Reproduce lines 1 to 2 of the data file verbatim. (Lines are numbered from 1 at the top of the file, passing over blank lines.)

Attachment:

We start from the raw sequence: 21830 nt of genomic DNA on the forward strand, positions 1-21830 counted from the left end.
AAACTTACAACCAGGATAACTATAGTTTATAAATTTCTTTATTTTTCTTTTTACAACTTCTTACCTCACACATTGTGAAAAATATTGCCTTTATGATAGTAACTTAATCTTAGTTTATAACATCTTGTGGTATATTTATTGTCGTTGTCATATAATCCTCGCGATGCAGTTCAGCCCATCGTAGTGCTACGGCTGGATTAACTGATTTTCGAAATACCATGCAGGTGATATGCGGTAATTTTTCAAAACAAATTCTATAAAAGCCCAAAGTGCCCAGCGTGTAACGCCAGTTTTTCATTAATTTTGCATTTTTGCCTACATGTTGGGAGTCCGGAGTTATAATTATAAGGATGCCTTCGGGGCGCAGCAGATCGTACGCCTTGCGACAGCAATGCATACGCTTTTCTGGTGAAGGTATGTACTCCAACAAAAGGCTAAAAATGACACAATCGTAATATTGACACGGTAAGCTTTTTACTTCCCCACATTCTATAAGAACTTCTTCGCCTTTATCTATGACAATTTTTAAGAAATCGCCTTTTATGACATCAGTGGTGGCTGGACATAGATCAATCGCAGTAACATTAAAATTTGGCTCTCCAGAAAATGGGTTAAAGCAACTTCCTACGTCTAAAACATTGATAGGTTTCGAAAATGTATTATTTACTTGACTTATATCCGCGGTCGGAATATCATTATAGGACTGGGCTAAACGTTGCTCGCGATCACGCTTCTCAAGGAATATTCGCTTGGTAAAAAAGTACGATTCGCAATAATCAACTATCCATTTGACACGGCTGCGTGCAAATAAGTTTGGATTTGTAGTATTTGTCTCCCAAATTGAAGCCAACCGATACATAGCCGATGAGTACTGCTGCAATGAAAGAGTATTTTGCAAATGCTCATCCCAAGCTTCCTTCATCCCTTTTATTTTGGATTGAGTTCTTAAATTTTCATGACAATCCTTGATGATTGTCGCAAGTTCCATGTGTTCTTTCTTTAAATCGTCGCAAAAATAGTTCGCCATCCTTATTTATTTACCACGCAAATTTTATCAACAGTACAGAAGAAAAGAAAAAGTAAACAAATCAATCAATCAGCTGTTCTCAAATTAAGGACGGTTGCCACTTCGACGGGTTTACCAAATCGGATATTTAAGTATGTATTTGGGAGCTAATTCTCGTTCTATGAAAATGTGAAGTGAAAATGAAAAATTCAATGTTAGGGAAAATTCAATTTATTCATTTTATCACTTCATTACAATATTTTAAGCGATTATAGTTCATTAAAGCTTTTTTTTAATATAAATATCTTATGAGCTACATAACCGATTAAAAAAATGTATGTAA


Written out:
We start from the raw sequence: 21830 nt of genomic DNA on the forward strand, positions 1-21830 counted from the left end.
AAACTTACAACCAGGATAACTATAGTTTATAAATTTCTTTATTTTTCTTTTTACAACTTCTTACCTCACACATTGTGAAAAATATTGCCTTTATGATAGTAACTTAATCTTAGTTTATAACATCTTGTGGTATATTTATTGTCGTTGTCATATAATCCTCGCGATGCAGTTCAGCCCATCGTAGTGCTACGGCTGGATTAACTGATTTTCGAAATACCATGCAGGTGATATGCGGTAATTTTTCAAAACAAATTCTATAAAAGCCCAAAGTGCCCAGCGTGTAACGCCAGTTTTTCATTAATTTTGCATTTTTGCCTACATGTTGGGAGTCCGGAGTTATAATTATAAGGATGCCTTCGGGGCGCAGCAGATCGTACGCCTTGCGACAGCAATGCATACGCTTTTCTGGTGAAGGTATGTACTCCAACAAAAGGCTAAAAATGACACAATCGTAATATTGACACGGTAAGCTTTTTACTTCCCCACATTCTATAAGAACTTCTTCGCCTTTATCTATGACAATTTTTAAGAAATCGCCTTTTATGACATCAGTGGTGGCTGGACATAGATCAATCGCAGTAACATTAAAATTTGGCTCTCCAGAAAATGGGTTAAAGCAACTTCCTACGTCTAAAACATTGATAGGTTTCGAAAATGTATTATTTACTTGACTTATATCCGCGGTCGGAATATCATTATAGGACTGGGCTAAACGTTGCTCGCGATCACGCTTCTCAAGGAATATTCGCTTGGTAAAAAAGTACGATTCGCAATAATCAACTATCCATTTGACACGGCTGCGTGCAAATAAGTTTGGATTTGTAGTATTTGTCTCCCAAATTGAAGCCAACCGATACATAGCCGATGAGTACTGCTGCAATGAAAGAGTATTTTGCAAATGCTCATCCCAAGCTTCCTTCATCCCTTTTATTTTGGATTGAGTTCTTAAATTTTCATGACAATCCTTGATGATTGTCGCAAGTTCCATGTGTTCTTTCTTTAAATCGTCGCAAAAATAGTTCGCCATCCTTATTTATTTACCACGCAAATTTTATCAACAGTACAGAAGAAAAGAAAAAGTAAACAAATCAATCAATCAGCTGTTCTCAAATTAAGGACGGTTGCCACTTCGACGGGTTTACCAAATCGGATATTTAAGTATGTATTTGGGAGCTAATTCTCGTTCTATGAAAATGTGAAGTGAAAATGAAAAATTCAATGTTAGGGAAAATTCAATTTATTCATTTTATCACTTCATTACAATATTTTAAGCGATTATAGTTCATTAAAGCTTTTTTTTAATATAAATATCTTATGAGCTACATAACCGATTAAAAAAATGTATGTAA